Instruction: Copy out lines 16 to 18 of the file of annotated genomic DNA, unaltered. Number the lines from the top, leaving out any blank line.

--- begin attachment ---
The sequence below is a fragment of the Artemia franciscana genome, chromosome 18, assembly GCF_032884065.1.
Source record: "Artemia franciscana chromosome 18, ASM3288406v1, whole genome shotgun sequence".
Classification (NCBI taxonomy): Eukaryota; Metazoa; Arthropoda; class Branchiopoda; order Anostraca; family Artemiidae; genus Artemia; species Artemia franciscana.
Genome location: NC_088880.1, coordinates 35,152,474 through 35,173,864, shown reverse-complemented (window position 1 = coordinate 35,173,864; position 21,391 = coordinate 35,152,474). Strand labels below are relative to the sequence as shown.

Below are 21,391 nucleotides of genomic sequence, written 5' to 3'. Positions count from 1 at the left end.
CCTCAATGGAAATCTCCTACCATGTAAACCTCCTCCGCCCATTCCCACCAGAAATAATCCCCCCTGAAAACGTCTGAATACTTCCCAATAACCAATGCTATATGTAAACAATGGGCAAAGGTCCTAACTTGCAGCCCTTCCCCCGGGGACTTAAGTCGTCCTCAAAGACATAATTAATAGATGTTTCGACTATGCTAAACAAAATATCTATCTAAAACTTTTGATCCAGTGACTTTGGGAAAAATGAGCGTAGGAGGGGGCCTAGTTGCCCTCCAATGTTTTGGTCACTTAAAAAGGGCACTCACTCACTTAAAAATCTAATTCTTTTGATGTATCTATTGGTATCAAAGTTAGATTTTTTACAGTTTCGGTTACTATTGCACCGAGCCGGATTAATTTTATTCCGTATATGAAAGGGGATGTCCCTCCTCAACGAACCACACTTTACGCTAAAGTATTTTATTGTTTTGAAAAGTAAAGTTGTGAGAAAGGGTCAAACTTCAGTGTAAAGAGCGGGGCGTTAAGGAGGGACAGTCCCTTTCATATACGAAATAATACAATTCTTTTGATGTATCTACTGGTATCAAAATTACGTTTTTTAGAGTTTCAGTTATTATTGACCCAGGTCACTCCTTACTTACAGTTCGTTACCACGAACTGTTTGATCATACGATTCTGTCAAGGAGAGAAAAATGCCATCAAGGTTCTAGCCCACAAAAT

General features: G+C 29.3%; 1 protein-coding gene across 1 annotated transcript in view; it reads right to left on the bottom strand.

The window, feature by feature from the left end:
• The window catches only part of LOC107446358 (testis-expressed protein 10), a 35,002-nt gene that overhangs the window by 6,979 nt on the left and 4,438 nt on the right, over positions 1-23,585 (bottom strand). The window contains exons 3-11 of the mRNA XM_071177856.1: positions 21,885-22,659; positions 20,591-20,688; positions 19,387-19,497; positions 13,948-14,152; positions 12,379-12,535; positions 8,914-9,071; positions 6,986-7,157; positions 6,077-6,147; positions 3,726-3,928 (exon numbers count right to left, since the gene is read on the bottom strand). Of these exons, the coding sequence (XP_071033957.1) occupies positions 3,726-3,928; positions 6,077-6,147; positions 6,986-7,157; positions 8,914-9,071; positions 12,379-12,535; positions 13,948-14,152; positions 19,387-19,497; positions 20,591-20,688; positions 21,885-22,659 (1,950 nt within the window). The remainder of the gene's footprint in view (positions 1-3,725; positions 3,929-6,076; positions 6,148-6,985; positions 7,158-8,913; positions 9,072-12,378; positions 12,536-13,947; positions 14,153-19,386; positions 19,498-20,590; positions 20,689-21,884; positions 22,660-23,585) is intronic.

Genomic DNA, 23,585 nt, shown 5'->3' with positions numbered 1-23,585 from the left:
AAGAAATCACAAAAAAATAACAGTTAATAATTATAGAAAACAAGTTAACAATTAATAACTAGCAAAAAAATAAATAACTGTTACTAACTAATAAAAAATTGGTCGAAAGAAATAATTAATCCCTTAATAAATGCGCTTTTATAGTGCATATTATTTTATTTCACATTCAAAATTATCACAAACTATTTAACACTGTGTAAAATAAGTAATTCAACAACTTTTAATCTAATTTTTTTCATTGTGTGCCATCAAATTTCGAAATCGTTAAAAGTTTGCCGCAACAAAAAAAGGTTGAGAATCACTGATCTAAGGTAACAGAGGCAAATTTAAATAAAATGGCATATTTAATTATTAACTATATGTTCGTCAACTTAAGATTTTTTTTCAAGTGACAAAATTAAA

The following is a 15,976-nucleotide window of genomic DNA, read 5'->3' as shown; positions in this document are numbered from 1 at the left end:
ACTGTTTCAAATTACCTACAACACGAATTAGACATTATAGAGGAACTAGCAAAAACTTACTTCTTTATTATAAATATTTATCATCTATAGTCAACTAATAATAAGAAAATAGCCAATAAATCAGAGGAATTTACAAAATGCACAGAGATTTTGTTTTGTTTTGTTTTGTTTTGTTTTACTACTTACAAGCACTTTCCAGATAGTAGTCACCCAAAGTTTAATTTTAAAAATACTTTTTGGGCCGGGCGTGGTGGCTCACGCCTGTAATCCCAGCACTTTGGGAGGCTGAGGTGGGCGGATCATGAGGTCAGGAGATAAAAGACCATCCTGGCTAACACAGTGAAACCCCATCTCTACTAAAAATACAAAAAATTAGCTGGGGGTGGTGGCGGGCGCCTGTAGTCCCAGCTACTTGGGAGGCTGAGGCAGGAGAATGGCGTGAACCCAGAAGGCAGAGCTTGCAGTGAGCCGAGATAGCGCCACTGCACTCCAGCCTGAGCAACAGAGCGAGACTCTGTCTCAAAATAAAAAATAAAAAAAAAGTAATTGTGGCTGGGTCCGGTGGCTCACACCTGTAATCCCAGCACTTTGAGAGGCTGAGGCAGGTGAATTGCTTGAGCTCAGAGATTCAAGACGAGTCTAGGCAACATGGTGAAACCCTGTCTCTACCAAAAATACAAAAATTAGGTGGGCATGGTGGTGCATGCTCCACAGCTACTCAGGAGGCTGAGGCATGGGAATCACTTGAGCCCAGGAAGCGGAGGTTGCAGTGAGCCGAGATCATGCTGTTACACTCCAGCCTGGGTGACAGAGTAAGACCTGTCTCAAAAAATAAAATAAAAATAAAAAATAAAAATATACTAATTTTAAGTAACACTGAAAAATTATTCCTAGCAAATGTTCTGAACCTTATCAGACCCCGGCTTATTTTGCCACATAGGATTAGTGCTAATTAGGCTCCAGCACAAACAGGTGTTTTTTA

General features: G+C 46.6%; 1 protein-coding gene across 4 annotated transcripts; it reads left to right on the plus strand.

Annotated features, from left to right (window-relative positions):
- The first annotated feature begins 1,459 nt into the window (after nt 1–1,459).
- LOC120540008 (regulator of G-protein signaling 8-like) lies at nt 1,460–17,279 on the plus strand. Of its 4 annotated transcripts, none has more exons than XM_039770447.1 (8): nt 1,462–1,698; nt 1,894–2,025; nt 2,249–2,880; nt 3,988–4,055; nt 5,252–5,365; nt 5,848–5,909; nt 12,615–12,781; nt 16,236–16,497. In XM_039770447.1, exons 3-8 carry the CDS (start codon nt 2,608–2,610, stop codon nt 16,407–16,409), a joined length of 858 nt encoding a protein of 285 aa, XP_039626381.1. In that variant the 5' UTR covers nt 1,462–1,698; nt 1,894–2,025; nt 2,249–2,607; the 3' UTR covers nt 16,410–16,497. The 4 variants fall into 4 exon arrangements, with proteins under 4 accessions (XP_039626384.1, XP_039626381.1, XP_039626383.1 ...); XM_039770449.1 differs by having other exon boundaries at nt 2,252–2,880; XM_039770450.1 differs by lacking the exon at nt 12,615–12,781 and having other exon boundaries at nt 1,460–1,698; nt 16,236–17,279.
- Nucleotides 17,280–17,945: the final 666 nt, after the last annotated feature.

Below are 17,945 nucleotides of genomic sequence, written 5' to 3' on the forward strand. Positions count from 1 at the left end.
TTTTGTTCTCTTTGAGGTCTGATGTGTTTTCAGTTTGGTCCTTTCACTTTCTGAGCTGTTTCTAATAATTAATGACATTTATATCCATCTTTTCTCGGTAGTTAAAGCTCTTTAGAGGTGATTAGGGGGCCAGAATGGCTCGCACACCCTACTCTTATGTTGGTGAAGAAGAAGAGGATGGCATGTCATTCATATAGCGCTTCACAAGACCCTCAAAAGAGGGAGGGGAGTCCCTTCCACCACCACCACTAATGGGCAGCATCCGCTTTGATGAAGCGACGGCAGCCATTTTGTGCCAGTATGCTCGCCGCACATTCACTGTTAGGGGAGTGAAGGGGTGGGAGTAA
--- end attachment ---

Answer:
- The first annotated feature begins 1,459 nt into the window (after nt 1–1,459).
- LOC120540008 (regulator of G-protein signaling 8-like) lies at nt 1,460–17,279 on the plus strand. Of its 4 annotated transcripts, none has more exons than XM_039770447.1 (8): nt 1,462–1,698; nt 1,894–2,025; nt 2,249–2,880; nt 3,988–4,055; nt 5,252–5,365; nt 5,848–5,909; nt 12,615–12,781; nt 16,236–16,497. In XM_039770447.1, exons 3-8 carry the CDS (start codon nt 2,608–2,610, stop codon nt 16,407–16,409), a joined length of 858 nt encoding a protein of 285 aa, XP_039626381.1. In that variant the 5' UTR covers nt 1,462–1,698; nt 1,894–2,025; nt 2,249–2,607; the 3' UTR covers nt 16,410–16,497. The 4 variants fall into 4 exon arrangements, with proteins under 4 accessions (XP_039626384.1, XP_039626381.1, XP_039626383.1 ...); XM_039770449.1 differs by having other exon boundaries at nt 2,252–2,880; XM_039770450.1 differs by lacking the exon at nt 12,615–12,781 and having other exon boundaries at nt 1,460–1,698; nt 16,236–17,279.
- Nucleotides 17,280–17,945: the final 666 nt, after the last annotated feature.